UK challenger bank Starling has decided not to pursue an Irish banking licence as it changes its plans for international expansion.
Despite pursuing an Irish banking licence for more than four years, the digital bank withdrew its application on Monday.
While the process had been interrupted in 2020 by the Covid-19 pandemic, it was reported to be at the final stage and close to completion when the plug was pulled.
In a memo to staff reported by Sky News, Starling founder Anne Boden said: "Sometimes changing course is the right option.
"My job as CEO is to constantly test our thinking against evolving circumstances and to make sure that we are delivering value and maximising potential for growth. Ultimately, we felt that an Irish subsidiary would not deliver the added value we are seeking," said Boden who was formerly a senior executive at Irish bank AIB.
Ireland was supposed to serve as a base for Starling's European expansion plans and the bank had already assembled a small team to work on the ground in Ireland ahead of the launch.
Instead, said Boden, Starling will shift its focus to white labelling its banking-as-a-service software platform to other banks.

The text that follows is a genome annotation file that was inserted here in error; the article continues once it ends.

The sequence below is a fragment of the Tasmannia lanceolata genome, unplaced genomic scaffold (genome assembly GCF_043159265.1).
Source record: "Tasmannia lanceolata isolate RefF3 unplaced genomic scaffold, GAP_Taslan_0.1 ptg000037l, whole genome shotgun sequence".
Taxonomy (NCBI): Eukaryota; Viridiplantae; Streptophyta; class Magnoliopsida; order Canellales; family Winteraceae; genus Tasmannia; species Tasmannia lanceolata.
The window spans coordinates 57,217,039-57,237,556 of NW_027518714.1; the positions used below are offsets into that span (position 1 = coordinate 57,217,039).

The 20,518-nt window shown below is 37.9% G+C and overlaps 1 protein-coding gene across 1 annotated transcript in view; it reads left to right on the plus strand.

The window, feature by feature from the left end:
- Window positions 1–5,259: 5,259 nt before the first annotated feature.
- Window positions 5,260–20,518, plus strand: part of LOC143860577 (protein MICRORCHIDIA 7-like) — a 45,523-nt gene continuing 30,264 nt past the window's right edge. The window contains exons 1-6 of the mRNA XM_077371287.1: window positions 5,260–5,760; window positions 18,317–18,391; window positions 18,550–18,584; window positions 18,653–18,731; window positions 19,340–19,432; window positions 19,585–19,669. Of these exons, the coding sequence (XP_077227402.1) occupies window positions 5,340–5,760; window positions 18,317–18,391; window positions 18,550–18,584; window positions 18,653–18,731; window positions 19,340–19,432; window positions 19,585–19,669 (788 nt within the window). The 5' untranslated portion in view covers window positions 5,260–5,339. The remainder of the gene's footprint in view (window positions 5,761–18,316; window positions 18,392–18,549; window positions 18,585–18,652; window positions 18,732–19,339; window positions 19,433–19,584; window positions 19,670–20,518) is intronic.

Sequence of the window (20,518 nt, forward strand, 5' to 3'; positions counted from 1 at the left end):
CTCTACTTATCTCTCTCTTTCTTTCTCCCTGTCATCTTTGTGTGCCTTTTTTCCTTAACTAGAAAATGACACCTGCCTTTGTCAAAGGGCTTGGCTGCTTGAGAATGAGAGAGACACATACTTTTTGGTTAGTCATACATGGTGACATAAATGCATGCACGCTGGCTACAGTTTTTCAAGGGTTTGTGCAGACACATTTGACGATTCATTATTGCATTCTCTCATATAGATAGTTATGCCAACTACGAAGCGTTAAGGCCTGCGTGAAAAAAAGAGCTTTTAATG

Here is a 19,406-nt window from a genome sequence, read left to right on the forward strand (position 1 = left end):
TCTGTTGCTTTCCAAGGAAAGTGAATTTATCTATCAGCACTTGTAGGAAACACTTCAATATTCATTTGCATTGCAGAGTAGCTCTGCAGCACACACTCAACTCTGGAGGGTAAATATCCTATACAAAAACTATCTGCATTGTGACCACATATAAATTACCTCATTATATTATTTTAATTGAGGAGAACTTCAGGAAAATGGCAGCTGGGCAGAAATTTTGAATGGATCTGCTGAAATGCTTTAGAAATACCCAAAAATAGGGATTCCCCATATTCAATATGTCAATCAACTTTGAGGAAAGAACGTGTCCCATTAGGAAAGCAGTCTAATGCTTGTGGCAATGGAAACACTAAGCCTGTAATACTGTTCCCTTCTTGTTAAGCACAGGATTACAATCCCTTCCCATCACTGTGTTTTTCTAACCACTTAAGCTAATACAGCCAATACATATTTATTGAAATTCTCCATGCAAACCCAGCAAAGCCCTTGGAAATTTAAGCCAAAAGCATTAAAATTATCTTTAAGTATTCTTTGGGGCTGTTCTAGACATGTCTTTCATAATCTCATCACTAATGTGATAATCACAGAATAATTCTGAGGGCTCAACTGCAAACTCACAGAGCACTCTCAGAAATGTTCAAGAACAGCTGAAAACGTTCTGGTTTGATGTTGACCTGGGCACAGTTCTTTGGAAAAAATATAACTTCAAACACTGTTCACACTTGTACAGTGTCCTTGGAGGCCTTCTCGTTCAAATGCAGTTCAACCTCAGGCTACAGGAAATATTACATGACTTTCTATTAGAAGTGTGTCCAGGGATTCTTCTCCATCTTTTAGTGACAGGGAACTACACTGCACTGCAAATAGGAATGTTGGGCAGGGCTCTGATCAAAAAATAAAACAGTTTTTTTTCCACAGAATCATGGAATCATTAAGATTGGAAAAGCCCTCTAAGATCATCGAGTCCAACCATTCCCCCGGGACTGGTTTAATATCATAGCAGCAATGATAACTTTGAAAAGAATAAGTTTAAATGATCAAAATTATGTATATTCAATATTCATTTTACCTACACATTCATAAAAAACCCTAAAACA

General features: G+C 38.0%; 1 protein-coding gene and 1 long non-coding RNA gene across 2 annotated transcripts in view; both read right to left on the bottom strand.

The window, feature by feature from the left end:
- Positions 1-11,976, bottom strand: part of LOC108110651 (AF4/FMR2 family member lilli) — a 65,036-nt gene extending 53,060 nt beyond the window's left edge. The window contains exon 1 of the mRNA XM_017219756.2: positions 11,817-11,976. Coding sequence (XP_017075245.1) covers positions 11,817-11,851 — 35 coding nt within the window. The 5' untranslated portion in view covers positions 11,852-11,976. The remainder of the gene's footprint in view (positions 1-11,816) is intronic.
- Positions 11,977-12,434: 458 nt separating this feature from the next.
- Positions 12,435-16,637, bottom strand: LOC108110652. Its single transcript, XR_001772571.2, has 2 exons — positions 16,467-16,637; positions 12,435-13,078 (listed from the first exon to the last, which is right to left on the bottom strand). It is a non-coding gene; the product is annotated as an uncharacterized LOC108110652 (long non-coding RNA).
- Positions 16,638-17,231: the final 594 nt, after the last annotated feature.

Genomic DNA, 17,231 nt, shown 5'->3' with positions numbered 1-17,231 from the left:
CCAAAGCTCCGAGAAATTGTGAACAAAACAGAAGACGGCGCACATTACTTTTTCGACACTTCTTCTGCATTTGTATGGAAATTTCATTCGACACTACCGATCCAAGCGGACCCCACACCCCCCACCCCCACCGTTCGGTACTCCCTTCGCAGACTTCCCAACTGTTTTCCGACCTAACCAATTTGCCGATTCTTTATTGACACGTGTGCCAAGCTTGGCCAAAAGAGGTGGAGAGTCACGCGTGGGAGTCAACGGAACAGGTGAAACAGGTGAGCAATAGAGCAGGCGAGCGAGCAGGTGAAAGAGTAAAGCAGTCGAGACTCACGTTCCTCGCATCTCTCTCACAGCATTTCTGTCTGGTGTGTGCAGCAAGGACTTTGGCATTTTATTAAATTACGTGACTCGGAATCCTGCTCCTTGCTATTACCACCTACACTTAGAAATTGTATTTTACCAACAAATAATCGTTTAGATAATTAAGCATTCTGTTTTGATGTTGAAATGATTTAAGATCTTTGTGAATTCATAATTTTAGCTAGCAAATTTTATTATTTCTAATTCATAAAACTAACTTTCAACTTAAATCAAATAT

"We'll now be focusing on taking our software to banks around the globe through our Software as a Service subsidiary, Engine, and by expanding our lending across a range of asset classes, including through targeted M&A activity," said Boden.
While it is unclear what the move means for Starling's growth plans, it will be seen as a blow for Ireland's retail banking market given that it is about to see the departure of two of its five players - Ulster Bank and KBC Ireland.
The move also comes at a time when fintechs have seen their valuations under pressure. Data from CB Insights showed that in the last six months, listed fintechs have seen close to a half a trillion dollars wiped from their all-time highest valuations.
Privately-owned Starling actually saw its valuation double between 2021 and 2022. After a £130.5m internal fundraising round was completed in April, the bank was valued at £2.5 billion.